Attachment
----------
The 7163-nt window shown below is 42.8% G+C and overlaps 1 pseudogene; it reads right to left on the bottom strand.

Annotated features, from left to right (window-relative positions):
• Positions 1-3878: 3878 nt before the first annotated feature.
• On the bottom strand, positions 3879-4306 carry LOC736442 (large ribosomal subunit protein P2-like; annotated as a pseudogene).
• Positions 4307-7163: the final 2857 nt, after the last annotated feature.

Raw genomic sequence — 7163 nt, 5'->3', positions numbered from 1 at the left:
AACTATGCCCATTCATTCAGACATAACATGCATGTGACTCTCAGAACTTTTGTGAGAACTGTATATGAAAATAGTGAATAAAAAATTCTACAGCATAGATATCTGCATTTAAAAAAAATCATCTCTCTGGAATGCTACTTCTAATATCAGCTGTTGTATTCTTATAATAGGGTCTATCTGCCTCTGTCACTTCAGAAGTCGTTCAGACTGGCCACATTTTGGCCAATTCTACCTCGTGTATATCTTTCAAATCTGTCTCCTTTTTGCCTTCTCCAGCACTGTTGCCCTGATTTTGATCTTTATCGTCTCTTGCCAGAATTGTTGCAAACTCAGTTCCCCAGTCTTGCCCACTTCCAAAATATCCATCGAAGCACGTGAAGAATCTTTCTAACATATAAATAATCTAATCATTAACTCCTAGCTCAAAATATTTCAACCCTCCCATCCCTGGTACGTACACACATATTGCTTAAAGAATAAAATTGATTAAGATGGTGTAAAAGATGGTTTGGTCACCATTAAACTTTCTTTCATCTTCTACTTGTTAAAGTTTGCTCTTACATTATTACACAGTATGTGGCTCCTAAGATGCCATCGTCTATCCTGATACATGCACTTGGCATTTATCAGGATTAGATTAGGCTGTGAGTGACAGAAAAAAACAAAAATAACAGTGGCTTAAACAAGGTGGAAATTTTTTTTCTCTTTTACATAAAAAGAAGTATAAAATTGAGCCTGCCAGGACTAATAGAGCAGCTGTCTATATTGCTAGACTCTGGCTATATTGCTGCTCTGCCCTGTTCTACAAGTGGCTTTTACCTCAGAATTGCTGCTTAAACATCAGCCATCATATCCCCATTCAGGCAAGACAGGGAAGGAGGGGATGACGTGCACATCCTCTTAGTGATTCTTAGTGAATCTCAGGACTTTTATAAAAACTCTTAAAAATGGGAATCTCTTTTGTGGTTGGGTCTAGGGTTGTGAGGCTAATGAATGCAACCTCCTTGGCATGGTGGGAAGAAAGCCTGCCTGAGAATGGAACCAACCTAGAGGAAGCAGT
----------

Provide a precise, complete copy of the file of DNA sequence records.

The 7163-nt window shown below is 42.8% G+C and overlaps 1 pseudogene; it reads right to left on the bottom strand.

Annotated features, from left to right (window-relative positions):
• Positions 1-3878: 3878 nt before the first annotated feature.
• On the bottom strand, positions 3879-4306 carry LOC736442 (large ribosomal subunit protein P2-like; annotated as a pseudogene).
• Positions 4307-7163: the final 2857 nt, after the last annotated feature.

Raw genomic sequence — 7163 nt, 5'->3', positions numbered from 1 at the left:
AACTATGCCCATTCATTCAGACATAACATGCATGTGACTCTCAGAACTTTTGTGAGAACTGTATATGAAAATAGTGAATAAAAAATTCTACAGCATAGATATCTGCATTTAAAAAAAATCATCTCTCTGGAATGCTACTTCTAATATCAGCTGTTGTATTCTTATAATAGGGTCTATCTGCCTCTGTCACTTCAGAAGTCGTTCAGACTGGCCACATTTTGGCCAATTCTACCTCGTGTATATCTTTCAAATCTGTCTCCTTTTTGCCTTCTCCAGCACTGTTGCCCTGATTTTGATCTTTATCGTCTCTTGCCAGAATTGTTGCAAACTCAGTTCCCCAGTCTTGCCCACTTCCAAAATATCCATCGAAGCACGTGAAGAATCTTTCTAACATATAAATAATCTAATCATTAACTCCTAGCTCAAAATATTTCAACCCTCCCATCCCTGGTACGTACACACATATTGCTTAAAGAATAAAATTGATTAAGATGGTGTAAAAGATGGTTTGGTCACCATTAAACTTTCTTTCATCTTCTACTTGTTAAAGTTTGCTCTTACATTATTACACAGTATGTGGCTCCTAAGATGCCATCGTCTATCCTGATACATGCACTTGGCATTTATCAGGATTAGATTAGGCTGTGAGTGACAGAAAAAAACAAAAATAACAGTGGCTTAAACAAGGTGGAAATTTTTTTTCTCTTTTACATAAAAAGAAGTATAAAATTGAGCCTGCCAGGACTAATAGAGCAGCTGTCTATATTGCTAGACTCTGGCTATATTGCTGCTCTGCCCTGTTCTACAAGTGGCTTTTACCTCAGAATTGCTGCTTAAACATCAGCCATCATATCCCCATTCAGGCAAGACAGGGAAGGAGGGGATGACGTGCACATCCTCTTAGTGATTCTTAGTGAATCTCAGGACTTTTATAAAAACTCTTAAAAATGGGAATCTCTTTTGTGGTTGGGTCTAGGGTTGTGAGGCTAATGAATGCAACCTCCTTGGCATGGTGGGAAGAAAGCCTGCCTGAGAATGGAACCAACCTAGAGGAAGCAGT